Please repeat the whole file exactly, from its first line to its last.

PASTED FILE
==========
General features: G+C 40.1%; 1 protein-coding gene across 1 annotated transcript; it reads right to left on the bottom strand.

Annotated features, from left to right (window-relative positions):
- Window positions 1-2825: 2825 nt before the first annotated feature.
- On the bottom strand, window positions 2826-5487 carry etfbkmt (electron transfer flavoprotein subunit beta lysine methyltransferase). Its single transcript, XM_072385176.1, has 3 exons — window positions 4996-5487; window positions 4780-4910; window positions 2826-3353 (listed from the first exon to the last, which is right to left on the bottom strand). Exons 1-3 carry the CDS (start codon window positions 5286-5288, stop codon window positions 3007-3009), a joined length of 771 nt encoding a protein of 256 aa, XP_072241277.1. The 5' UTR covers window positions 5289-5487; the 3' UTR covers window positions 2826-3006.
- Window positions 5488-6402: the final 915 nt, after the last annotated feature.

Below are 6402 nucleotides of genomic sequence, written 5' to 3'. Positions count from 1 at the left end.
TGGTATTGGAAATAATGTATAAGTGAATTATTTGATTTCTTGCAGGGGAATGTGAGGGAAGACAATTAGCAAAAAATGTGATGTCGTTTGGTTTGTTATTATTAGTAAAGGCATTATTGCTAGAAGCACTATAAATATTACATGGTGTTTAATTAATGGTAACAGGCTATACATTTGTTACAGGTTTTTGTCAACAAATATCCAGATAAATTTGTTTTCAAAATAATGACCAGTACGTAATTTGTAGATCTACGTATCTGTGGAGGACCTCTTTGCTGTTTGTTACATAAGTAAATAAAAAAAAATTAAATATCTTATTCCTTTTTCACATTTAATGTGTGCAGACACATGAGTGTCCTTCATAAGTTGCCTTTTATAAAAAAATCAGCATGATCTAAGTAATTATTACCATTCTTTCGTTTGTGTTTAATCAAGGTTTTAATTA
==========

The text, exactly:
General features: G+C 40.1%; 1 protein-coding gene across 1 annotated transcript; it reads right to left on the bottom strand.

Annotated features, from left to right (window-relative positions):
- Window positions 1-2825: 2825 nt before the first annotated feature.
- On the bottom strand, window positions 2826-5487 carry etfbkmt (electron transfer flavoprotein subunit beta lysine methyltransferase). Its single transcript, XM_072385176.1, has 3 exons — window positions 4996-5487; window positions 4780-4910; window positions 2826-3353 (listed from the first exon to the last, which is right to left on the bottom strand). Exons 1-3 carry the CDS (start codon window positions 5286-5288, stop codon window positions 3007-3009), a joined length of 771 nt encoding a protein of 256 aa, XP_072241277.1. The 5' UTR covers window positions 5289-5487; the 3' UTR covers window positions 2826-3006.
- Window positions 5488-6402: the final 915 nt, after the last annotated feature.

Below are 6402 nucleotides of genomic sequence, written 5' to 3'. Positions count from 1 at the left end.
TGGTATTGGAAATAATGTATAAGTGAATTATTTGATTTCTTGCAGGGGAATGTGAGGGAAGACAATTAGCAAAAAATGTGATGTCGTTTGGTTTGTTATTATTAGTAAAGGCATTATTGCTAGAAGCACTATAAATATTACATGGTGTTTAATTAATGGTAACAGGCTATACATTTGTTACAGGTTTTTGTCAACAAATATCCAGATAAATTTGTTTTCAAAATAATGACCAGTACGTAATTTGTAGATCTACGTATCTGTGGAGGACCTCTTTGCTGTTTGTTACATAAGTAAATAAAAAAAAATTAAATATCTTATTCCTTTTTCACATTTAATGTGTGCAGACACATGAGTGTCCTTCATAAGTTGCCTTTTATAAAAAAATCAGCATGATCTAAGTAATTATTACCATTCTTTCGTTTGTGTTTAATCAAGGTTTTAATTA